What can you say about a pianist whose first favorite sound was made by marbles rolling in an aluminum dishpan?
In addition to practicing scales and classical repertory on her way to earning undergraduate and graduate degrees in music, Kathleen Ryan played snare drum in a marching band; wrote and performed singing telegrams; improvised music for avant garde dancers; composed a folk rock opera based on the Tristan and Isolde legend; and sang and danced in a hippie liturgical drama presented at the Ohio State Fair.
After a brief (very brief!) fling as a folk singer, and a somewhat longer interlude as a classical pianist, Kathleen began searching for ways to “sing the piano” — that is, transform the piano into a medium as intimately expressive as the human voice.
“When I am composing,” she says, “I don't necessarily hear music inside. Instead, I experience a subtle dissatisfaction until the sounds my hands create match the deeper emotion I feel within.”
These deeper emotions Kathleen strives to express in her music can be anything from rollicking to serene. Although listeners might have trouble categorizing Kathleen’s style, her performances and albums demonstrate that she has perfected the artistry of making the piano sing. Strong musical structure combines with beautiful melody and powerful rhythm, resulting in piano music that is direct, appealing, and unusual.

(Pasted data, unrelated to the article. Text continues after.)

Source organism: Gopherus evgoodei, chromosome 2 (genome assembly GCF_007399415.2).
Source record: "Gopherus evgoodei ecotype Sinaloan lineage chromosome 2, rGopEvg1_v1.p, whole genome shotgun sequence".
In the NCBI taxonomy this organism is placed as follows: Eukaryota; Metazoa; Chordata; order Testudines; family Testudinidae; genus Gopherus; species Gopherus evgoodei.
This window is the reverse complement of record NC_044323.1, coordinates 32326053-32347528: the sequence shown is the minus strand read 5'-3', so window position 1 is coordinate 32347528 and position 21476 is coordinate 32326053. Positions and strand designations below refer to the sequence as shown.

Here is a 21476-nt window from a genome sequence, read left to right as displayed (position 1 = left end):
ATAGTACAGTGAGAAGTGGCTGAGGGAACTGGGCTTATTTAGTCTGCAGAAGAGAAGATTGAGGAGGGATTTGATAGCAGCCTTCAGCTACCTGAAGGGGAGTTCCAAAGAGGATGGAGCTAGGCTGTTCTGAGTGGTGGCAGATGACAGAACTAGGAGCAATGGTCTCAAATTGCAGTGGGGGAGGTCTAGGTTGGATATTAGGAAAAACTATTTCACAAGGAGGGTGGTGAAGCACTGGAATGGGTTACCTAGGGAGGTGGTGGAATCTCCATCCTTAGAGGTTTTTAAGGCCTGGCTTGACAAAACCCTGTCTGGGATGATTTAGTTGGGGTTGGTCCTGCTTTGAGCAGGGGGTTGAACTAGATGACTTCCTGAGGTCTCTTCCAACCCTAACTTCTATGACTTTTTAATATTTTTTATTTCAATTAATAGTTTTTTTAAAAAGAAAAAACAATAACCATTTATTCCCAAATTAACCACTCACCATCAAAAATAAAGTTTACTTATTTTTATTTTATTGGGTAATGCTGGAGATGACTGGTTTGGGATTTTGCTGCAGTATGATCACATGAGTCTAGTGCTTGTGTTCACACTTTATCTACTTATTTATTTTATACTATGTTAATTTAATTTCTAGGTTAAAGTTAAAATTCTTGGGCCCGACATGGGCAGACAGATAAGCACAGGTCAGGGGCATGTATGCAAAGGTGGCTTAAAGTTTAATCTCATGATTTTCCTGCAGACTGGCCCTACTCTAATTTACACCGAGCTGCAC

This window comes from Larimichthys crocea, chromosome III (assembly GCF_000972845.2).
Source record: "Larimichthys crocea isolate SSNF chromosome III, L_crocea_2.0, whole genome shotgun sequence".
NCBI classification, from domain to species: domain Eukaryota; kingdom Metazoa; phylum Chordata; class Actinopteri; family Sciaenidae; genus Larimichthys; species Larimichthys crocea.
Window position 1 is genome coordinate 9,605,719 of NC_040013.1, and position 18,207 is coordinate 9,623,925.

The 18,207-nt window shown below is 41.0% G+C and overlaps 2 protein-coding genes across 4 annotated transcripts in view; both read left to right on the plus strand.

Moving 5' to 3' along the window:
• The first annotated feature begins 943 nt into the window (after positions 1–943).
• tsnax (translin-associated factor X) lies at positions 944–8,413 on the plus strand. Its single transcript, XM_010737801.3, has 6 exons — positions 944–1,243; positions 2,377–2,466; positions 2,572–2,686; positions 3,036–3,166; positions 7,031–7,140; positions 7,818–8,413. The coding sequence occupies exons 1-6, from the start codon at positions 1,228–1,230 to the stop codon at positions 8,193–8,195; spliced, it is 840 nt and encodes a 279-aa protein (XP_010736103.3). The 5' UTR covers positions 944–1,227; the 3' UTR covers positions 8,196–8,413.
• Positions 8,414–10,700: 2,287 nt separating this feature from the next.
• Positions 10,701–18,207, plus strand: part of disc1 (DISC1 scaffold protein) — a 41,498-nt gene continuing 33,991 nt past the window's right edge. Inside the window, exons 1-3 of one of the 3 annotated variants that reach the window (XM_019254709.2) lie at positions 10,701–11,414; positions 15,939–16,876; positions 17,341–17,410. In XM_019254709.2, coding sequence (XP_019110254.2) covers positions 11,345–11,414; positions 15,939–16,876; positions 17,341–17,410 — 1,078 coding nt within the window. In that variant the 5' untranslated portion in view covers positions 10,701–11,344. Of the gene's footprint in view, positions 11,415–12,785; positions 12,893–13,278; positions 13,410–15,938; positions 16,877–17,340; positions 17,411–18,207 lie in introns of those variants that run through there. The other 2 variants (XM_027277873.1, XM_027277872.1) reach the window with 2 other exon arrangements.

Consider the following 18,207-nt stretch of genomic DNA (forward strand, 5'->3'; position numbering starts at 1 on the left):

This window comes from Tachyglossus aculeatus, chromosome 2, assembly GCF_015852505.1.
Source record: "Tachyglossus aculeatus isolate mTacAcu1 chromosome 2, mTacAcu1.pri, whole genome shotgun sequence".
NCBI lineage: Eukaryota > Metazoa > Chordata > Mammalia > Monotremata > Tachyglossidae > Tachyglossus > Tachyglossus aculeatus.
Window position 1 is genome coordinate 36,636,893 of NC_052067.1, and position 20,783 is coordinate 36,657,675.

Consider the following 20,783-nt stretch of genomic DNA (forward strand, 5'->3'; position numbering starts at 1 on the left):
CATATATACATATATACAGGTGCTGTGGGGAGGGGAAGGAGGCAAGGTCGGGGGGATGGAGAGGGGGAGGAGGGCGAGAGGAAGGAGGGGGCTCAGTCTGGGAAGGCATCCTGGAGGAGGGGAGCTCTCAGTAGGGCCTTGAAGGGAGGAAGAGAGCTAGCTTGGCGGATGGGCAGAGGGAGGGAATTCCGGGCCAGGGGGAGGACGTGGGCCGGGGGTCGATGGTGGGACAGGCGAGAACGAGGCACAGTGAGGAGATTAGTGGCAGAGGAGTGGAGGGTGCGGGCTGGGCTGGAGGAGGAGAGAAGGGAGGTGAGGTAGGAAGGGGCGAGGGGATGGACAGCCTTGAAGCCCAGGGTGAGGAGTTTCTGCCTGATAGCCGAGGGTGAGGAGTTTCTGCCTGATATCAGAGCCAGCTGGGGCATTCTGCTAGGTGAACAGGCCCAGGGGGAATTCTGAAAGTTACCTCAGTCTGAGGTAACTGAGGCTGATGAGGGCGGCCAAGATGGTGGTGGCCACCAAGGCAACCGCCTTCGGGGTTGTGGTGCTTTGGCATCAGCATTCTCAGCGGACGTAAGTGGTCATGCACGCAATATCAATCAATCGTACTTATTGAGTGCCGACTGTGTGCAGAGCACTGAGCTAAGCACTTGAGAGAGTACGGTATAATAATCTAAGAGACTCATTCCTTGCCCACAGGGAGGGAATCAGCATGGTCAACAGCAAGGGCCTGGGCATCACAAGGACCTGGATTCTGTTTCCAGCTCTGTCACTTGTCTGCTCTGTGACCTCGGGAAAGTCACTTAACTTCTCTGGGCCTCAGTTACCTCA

Kathleen’s compositions Spare Change and Outlooks (a sonatina for piano duet) took first place in the 2001 and 2003 Composers Today contests sponsored by the Music Teachers Association of California. In 2008 Kathleen was the Professional Music Teachers of New Mexico Commissioned Composer. For the commission Kathleen composed a set of 12 preludes for piano left hand alone. The preludes, titled Verbs, were premiered by pianist Keith Snell in Los Alamos, New Mexico, November 14, 2008. Kathleen is currently at work on a composition for pianist Meara Oberdieck, One Pulse of the Prairie, a suite with five movements.
Kathleen has published four recordings of her piano compositions. A Handfull of Quietness was featured in the Emmy–winning Iowa Public Television special The Four Seasons. The Rebirth of Light (2007) has garnered glowing reviews for Kathleen’s deep probing of traditional Christmas carols. Under the Greenwood Tree was released in August 2009 and quickly became a fan favorite for its deeply settling music.
The newest release, Drivin’!, is unusual in that Kathleen gave free rein to her rambunctious, energetic side. Several pieces are 12-bar blues and more are blues-inspired. Mixed in among the high-spirited solos are some mellow numbers as well, such as her haunting arrangement of George Gershwin’s Summertime.
The unusual mix of ingredients influencing Kathleen’s compositions includes folk songs of the British Isles; blues masters Robert Johnson and John Lee Hooker; American composers Gershwin, Hammerstein, and Copland; American shape note hymnody; Mozart and Schubert, of course; and the polyrhythmic coin boxes on the Providence, Rhode Island buses.